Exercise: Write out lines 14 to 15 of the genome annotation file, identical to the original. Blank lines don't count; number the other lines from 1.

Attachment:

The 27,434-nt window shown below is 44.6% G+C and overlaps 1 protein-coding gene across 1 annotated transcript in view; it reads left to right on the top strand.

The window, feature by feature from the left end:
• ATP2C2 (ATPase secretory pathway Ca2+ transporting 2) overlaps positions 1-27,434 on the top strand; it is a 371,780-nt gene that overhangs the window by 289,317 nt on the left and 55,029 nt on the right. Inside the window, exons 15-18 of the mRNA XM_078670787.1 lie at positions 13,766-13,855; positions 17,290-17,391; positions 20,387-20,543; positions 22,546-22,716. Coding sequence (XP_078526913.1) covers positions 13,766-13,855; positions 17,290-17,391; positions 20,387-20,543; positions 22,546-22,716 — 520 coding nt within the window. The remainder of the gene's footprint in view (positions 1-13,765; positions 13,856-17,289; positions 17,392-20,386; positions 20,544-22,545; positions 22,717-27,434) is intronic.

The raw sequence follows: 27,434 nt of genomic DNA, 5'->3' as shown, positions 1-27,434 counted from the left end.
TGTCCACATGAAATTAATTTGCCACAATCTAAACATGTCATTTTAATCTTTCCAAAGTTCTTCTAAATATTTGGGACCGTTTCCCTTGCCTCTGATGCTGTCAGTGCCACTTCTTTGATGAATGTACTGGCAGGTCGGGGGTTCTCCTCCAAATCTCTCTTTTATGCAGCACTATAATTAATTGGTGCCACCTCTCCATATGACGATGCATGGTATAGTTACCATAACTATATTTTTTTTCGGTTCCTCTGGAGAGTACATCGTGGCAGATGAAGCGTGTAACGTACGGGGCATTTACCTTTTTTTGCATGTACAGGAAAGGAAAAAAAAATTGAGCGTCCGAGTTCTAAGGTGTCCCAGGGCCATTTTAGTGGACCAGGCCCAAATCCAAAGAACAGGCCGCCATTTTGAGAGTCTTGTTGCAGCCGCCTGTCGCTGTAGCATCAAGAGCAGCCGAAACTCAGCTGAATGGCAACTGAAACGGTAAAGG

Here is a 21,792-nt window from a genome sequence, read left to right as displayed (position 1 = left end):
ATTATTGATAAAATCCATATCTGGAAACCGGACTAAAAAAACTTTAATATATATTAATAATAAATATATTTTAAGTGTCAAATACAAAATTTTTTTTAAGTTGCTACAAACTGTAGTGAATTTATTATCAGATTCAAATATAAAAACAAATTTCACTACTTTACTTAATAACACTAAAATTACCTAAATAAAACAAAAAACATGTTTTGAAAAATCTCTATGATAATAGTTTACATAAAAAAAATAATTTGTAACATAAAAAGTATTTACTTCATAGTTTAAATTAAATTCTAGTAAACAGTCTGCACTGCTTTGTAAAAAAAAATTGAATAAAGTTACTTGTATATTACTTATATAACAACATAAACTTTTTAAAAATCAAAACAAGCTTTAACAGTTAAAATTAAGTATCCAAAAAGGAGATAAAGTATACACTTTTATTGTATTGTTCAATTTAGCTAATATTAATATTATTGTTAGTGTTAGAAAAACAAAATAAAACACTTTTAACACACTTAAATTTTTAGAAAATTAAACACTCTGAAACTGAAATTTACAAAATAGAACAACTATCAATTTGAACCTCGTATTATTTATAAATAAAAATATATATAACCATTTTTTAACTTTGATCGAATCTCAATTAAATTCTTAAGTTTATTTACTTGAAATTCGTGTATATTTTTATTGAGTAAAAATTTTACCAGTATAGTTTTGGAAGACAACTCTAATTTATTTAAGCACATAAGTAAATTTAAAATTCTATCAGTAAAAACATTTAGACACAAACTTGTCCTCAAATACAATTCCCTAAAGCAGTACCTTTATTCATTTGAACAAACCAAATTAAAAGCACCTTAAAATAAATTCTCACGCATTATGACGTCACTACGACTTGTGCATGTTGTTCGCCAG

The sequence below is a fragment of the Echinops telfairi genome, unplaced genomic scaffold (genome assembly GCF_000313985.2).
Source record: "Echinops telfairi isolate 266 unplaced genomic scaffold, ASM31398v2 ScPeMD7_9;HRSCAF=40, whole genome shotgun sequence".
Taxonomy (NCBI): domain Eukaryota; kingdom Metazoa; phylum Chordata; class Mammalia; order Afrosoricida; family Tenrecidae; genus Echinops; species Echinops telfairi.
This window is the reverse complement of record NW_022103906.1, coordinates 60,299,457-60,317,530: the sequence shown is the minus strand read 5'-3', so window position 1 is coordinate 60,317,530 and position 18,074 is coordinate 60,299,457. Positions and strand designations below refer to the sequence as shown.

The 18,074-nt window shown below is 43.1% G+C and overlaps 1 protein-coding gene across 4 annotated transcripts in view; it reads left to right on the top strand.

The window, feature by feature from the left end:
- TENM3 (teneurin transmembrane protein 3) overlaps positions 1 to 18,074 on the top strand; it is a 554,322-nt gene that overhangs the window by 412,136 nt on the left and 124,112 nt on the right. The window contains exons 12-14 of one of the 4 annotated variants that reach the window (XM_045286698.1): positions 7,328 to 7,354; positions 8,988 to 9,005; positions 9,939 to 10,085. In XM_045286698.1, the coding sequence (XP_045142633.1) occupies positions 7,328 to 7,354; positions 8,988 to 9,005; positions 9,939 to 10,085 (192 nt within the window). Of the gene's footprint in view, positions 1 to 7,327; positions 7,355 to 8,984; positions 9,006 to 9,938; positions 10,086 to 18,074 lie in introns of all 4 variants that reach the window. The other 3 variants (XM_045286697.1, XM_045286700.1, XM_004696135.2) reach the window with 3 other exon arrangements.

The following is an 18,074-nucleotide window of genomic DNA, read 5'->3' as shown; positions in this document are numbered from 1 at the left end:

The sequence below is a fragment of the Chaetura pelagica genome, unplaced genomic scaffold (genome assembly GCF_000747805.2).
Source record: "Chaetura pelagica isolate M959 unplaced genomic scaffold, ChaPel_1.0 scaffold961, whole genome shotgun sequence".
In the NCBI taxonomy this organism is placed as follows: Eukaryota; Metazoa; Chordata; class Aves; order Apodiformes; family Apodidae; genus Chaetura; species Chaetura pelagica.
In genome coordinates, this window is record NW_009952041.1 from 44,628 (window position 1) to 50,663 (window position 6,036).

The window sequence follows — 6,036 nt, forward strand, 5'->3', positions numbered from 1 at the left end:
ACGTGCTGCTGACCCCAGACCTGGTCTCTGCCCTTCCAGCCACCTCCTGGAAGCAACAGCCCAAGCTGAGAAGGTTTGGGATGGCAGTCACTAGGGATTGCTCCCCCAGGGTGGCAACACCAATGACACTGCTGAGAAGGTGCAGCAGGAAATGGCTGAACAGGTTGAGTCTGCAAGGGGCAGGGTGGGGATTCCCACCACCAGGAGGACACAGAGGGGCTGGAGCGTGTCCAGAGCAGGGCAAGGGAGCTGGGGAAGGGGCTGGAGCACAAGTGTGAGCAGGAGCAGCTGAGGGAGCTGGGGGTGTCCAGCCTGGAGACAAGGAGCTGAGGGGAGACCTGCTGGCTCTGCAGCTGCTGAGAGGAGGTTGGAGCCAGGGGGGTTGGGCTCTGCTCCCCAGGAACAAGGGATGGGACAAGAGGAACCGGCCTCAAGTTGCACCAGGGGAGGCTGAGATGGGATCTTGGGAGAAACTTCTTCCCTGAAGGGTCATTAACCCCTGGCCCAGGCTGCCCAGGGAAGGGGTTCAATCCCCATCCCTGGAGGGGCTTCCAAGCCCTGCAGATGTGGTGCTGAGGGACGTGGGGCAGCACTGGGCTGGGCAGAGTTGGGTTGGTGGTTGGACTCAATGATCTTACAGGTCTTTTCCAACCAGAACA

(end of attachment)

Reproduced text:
- TENM3 (teneurin transmembrane protein 3) overlaps positions 1 to 18,074 on the top strand; it is a 554,322-nt gene that overhangs the window by 412,136 nt on the left and 124,112 nt on the right. The window contains exons 12-14 of one of the 4 annotated variants that reach the window (XM_045286698.1): positions 7,328 to 7,354; positions 8,988 to 9,005; positions 9,939 to 10,085. In XM_045286698.1, the coding sequence (XP_045142633.1) occupies positions 7,328 to 7,354; positions 8,988 to 9,005; positions 9,939 to 10,085 (192 nt within the window). Of the gene's footprint in view, positions 1 to 7,327; positions 7,355 to 8,984; positions 9,006 to 9,938; positions 10,086 to 18,074 lie in introns of all 4 variants that reach the window. The other 3 variants (XM_045286697.1, XM_045286700.1, XM_004696135.2) reach the window with 3 other exon arrangements.

The following is an 18,074-nucleotide window of genomic DNA, read 5'->3' as shown; positions in this document are numbered from 1 at the left end: